My husband and I learned with our first, that when a baby is taking a nap and sleeping extra well, you should never, ever, ever mention that outloud.
As soon as one of us would comment “Wow, Baby has been sleeping for 2hrs, that’s amazing” our little lovely would wake up.
10 Years later, this is one of the hard and fast rules we have in our relationship. NEVER comment on how well a nap is going.
And I am going to add to that.
NEVER comment on how well the kids are behaving, or how well everything is going.
I did that on friday. I soaked in the happiness of my “more mature” children. I exclaimed over how well they are getting along, and yesterday, that bit back at me.
And much like a shark to blood, kids can smell fatigue in parents. And we were tired.
Yesterday was a struggle from the moment our feet hit the floor. And when you mix miserable kids with cold, damp, foggy weather, it is a perfect storm of horrible.
Constant arguments, massive 4year old meltdowns and moody tweens set our teeth on edge. As the minutes in the day ticked by, dad & I dug deep to find the magic key to turn our family back into the charming, helping people we were used to.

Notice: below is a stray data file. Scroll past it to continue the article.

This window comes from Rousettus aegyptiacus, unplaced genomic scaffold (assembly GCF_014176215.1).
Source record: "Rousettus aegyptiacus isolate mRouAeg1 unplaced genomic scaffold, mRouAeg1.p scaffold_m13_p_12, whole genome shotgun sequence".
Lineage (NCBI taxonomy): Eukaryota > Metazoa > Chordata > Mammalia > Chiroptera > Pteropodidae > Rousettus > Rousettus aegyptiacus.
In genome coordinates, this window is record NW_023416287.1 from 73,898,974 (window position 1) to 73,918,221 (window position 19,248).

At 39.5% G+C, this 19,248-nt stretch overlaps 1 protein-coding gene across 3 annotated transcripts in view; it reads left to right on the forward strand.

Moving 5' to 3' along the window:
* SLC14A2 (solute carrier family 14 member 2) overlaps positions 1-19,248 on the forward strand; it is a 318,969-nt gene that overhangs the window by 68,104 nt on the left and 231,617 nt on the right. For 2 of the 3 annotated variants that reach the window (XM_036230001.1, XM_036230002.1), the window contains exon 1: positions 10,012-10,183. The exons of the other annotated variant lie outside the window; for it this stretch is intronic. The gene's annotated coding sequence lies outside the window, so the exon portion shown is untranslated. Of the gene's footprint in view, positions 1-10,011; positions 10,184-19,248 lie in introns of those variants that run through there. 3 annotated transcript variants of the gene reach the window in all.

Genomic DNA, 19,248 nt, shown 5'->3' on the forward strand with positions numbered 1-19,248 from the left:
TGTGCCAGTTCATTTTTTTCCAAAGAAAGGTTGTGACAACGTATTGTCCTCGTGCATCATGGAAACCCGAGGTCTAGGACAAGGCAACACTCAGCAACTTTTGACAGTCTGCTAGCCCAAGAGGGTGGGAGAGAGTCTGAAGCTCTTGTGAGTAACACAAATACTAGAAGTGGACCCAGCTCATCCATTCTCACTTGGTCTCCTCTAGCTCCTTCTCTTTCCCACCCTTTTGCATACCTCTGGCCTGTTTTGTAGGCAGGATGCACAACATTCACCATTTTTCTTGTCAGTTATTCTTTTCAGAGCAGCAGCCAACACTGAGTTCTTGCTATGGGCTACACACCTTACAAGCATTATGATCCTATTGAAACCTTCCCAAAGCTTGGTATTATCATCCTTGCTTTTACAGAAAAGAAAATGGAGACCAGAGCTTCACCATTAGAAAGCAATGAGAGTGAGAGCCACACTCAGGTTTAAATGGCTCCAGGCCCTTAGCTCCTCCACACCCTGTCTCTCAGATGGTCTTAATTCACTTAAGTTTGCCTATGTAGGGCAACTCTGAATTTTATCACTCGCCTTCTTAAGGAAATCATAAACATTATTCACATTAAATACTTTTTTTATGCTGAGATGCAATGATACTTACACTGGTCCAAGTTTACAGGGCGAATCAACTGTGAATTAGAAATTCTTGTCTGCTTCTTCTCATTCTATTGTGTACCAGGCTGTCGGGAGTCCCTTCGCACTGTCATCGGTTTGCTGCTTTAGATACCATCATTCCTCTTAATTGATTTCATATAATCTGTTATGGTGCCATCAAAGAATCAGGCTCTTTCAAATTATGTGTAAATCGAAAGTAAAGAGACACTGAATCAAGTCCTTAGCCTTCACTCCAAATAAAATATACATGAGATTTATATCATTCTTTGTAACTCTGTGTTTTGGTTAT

At our breaking point, packing up the car, moments after the last extraordinary scream from the preschooler, they all found their groove.
Sitting together in the car (either scared for their lives because of how “done” their parents were) they all played and hung out happily.
And dad and I took a moment.
We inhaled the silence. We shook off the disaster of a day. We attempted to refresh our patience, for the potentially long night ahead.
Our family isn’t perfect, and never will be, and despite their getting older and more responsible, they will still be a nightmare sometimes.
My hope is that the rough days are fewer than the good, and that as the days go by we have a little variety in the bad behaviour. (If I have to have another fight over the slime I left on the cookie as I handed it to the preschooler. . . well I may just have a tantrum.)
And when we got home we poured a deep glass of wine, lit the fire and sent the kids “up to play” . We collapsed on the couches and gave ourselves up to the day.
The kids gave us our evening, in peace, so maybe there is some hope for us after all?